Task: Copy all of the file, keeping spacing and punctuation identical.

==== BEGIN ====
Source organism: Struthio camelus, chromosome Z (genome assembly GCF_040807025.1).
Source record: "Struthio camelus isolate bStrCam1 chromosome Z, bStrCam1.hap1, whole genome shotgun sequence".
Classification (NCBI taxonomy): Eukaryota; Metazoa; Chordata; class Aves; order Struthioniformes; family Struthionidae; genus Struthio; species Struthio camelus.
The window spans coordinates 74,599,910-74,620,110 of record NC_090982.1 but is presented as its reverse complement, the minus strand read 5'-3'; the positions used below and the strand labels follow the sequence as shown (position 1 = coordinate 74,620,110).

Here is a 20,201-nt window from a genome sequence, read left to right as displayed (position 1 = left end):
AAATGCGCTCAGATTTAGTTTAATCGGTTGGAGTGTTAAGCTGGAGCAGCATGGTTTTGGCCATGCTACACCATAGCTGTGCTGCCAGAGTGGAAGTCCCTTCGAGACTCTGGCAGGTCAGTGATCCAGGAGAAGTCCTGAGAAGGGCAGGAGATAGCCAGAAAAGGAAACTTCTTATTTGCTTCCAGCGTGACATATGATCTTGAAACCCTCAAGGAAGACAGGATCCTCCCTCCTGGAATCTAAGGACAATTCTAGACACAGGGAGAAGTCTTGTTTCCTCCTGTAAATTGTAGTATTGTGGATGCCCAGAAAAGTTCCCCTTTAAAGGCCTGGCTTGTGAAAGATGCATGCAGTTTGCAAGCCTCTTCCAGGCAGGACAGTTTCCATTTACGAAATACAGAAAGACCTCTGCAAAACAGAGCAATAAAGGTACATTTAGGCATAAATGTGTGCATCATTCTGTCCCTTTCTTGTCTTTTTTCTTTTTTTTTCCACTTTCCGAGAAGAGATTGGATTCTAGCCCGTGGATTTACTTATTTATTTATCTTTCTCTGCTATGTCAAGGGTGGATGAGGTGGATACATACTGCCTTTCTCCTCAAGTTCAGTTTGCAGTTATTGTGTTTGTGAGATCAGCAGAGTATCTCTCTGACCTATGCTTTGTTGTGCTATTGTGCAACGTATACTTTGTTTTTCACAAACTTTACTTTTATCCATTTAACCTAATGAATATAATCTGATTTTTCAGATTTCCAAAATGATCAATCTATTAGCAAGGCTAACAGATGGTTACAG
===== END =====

Source organism: Struthio camelus, chromosome Z (genome assembly GCF_040807025.1).
Source record: "Struthio camelus isolate bStrCam1 chromosome Z, bStrCam1.hap1, whole genome shotgun sequence".
Classification (NCBI taxonomy): Eukaryota; Metazoa; Chordata; class Aves; order Struthioniformes; family Struthionidae; genus Struthio; species Struthio camelus.
The window spans coordinates 74,599,910-74,620,110 of record NC_090982.1 but is presented as its reverse complement, the minus strand read 5'-3'; the positions used below and the strand labels follow the sequence as shown (position 1 = coordinate 74,620,110).

Here is a 20,201-nt window from a genome sequence, read left to right as displayed (position 1 = left end):
AAATGCGCTCAGATTTAGTTTAATCGGTTGGAGTGTTAAGCTGGAGCAGCATGGTTTTGGCCATGCTACACCATAGCTGTGCTGCCAGAGTGGAAGTCCCTTCGAGACTCTGGCAGGTCAGTGATCCAGGAGAAGTCCTGAGAAGGGCAGGAGATAGCCAGAAAAGGAAACTTCTTATTTGCTTCCAGCGTGACATATGATCTTGAAACCCTCAAGGAAGACAGGATCCTCCCTCCTGGAATCTAAGGACAATTCTAGACACAGGGAGAAGTCTTGTTTCCTCCTGTAAATTGTAGTATTGTGGATGCCCAGAAAAGTTCCCCTTTAAAGGCCTGGCTTGTGAAAGATGCATGCAGTTTGCAAGCCTCTTCCAGGCAGGACAGTTTCCATTTACGAAATACAGAAAGACCTCTGCAAAACAGAGCAATAAAGGTACATTTAGGCATAAATGTGTGCATCATTCTGTCCCTTTCTTGTCTTTTTTCTTTTTTTTTCCACTTTCCGAGAAGAGATTGGATTCTAGCCCGTGGATTTACTTATTTATTTATCTTTCTCTGCTATGTCAAGGGTGGATGAGGTGGATACATACTGCCTTTCTCCTCAAGTTCAGTTTGCAGTTATTGTGTTTGTGAGATCAGCAGAGTATCTCTCTGACCTATGCTTTGTTGTGCTATTGTGCAACGTATACTTTGTTTTTCACAAACTTTACTTTTATCCATTTAACCTAATGAATATAATCTGATTTTTCAGATTTCCAAAATGATCAATCTATTAGCAAGGCTAACAGATGGTTACAG